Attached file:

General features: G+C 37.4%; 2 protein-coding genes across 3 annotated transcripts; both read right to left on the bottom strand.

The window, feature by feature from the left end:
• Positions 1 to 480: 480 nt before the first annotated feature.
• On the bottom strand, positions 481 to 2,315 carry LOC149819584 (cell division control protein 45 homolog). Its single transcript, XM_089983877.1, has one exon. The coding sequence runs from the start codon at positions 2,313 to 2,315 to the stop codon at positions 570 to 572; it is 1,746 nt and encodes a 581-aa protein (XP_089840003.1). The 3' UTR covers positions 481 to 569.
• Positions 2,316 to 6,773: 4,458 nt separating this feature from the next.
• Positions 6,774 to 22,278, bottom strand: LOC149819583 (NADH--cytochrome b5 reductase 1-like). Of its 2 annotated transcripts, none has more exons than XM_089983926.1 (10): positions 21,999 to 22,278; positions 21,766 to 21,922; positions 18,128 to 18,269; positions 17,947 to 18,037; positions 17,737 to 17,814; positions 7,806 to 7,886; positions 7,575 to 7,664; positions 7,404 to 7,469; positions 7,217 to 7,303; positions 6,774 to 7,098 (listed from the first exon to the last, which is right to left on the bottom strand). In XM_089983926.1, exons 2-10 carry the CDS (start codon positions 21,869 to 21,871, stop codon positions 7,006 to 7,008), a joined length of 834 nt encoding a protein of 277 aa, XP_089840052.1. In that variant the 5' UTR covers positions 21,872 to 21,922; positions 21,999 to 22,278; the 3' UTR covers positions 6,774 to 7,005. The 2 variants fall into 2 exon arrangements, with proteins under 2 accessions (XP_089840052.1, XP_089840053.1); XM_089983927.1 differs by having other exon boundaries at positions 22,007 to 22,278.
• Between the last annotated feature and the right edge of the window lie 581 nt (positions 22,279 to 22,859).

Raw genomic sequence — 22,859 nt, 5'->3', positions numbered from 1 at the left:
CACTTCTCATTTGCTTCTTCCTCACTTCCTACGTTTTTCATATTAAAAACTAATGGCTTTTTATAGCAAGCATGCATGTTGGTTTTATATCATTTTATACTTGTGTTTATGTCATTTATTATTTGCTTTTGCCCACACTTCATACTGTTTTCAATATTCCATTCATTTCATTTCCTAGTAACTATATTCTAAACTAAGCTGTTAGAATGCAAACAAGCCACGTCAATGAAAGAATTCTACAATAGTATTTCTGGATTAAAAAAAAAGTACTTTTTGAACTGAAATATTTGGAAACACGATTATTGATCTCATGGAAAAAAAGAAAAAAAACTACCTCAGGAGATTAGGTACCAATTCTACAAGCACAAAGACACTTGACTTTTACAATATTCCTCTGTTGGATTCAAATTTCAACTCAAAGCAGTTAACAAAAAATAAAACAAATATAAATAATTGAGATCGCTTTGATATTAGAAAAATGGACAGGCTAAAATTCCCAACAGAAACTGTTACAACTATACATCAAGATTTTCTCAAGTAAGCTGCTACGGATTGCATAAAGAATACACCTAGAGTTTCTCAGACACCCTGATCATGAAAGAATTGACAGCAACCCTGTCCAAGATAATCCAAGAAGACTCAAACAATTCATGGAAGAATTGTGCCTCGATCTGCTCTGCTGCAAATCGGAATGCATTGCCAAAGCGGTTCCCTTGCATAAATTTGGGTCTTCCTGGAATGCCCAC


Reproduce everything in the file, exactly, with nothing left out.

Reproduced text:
General features: G+C 37.4%; 2 protein-coding genes across 3 annotated transcripts; both read right to left on the bottom strand.

The window, feature by feature from the left end:
• Positions 1 to 480: 480 nt before the first annotated feature.
• On the bottom strand, positions 481 to 2,315 carry LOC149819584 (cell division control protein 45 homolog). Its single transcript, XM_089983877.1, has one exon. The coding sequence runs from the start codon at positions 2,313 to 2,315 to the stop codon at positions 570 to 572; it is 1,746 nt and encodes a 581-aa protein (XP_089840003.1). The 3' UTR covers positions 481 to 569.
• Positions 2,316 to 6,773: 4,458 nt separating this feature from the next.
• Positions 6,774 to 22,278, bottom strand: LOC149819583 (NADH--cytochrome b5 reductase 1-like). Of its 2 annotated transcripts, none has more exons than XM_089983926.1 (10): positions 21,999 to 22,278; positions 21,766 to 21,922; positions 18,128 to 18,269; positions 17,947 to 18,037; positions 17,737 to 17,814; positions 7,806 to 7,886; positions 7,575 to 7,664; positions 7,404 to 7,469; positions 7,217 to 7,303; positions 6,774 to 7,098 (listed from the first exon to the last, which is right to left on the bottom strand). In XM_089983926.1, exons 2-10 carry the CDS (start codon positions 21,869 to 21,871, stop codon positions 7,006 to 7,008), a joined length of 834 nt encoding a protein of 277 aa, XP_089840052.1. In that variant the 5' UTR covers positions 21,872 to 21,922; positions 21,999 to 22,278; the 3' UTR covers positions 6,774 to 7,005. The 2 variants fall into 2 exon arrangements, with proteins under 2 accessions (XP_089840052.1, XP_089840053.1); XM_089983927.1 differs by having other exon boundaries at positions 22,007 to 22,278.
• Between the last annotated feature and the right edge of the window lie 581 nt (positions 22,279 to 22,859).

Raw genomic sequence — 22,859 nt, 5'->3', positions numbered from 1 at the left:
CACTTCTCATTTGCTTCTTCCTCACTTCCTACGTTTTTCATATTAAAAACTAATGGCTTTTTATAGCAAGCATGCATGTTGGTTTTATATCATTTTATACTTGTGTTTATGTCATTTATTATTTGCTTTTGCCCACACTTCATACTGTTTTCAATATTCCATTCATTTCATTTCCTAGTAACTATATTCTAAACTAAGCTGTTAGAATGCAAACAAGCCACGTCAATGAAAGAATTCTACAATAGTATTTCTGGATTAAAAAAAAAGTACTTTTTGAACTGAAATATTTGGAAACACGATTATTGATCTCATGGAAAAAAAGAAAAAAAACTACCTCAGGAGATTAGGTACCAATTCTACAAGCACAAAGACACTTGACTTTTACAATATTCCTCTGTTGGATTCAAATTTCAACTCAAAGCAGTTAACAAAAAATAAAACAAATATAAATAATTGAGATCGCTTTGATATTAGAAAAATGGACAGGCTAAAATTCCCAACAGAAACTGTTACAACTATACATCAAGATTTTCTCAAGTAAGCTGCTACGGATTGCATAAAGAATACACCTAGAGTTTCTCAGACACCCTGATCATGAAAGAATTGACAGCAACCCTGTCCAAGATAATCCAAGAAGACTCAAACAATTCATGGAAGAATTGTGCCTCGATCTGCTCTGCTGCAAATCGGAATGCATTGCCAAAGCGGTTCCCTTGCATAAATTTGGGTCTTCCTGGAATGCCCAC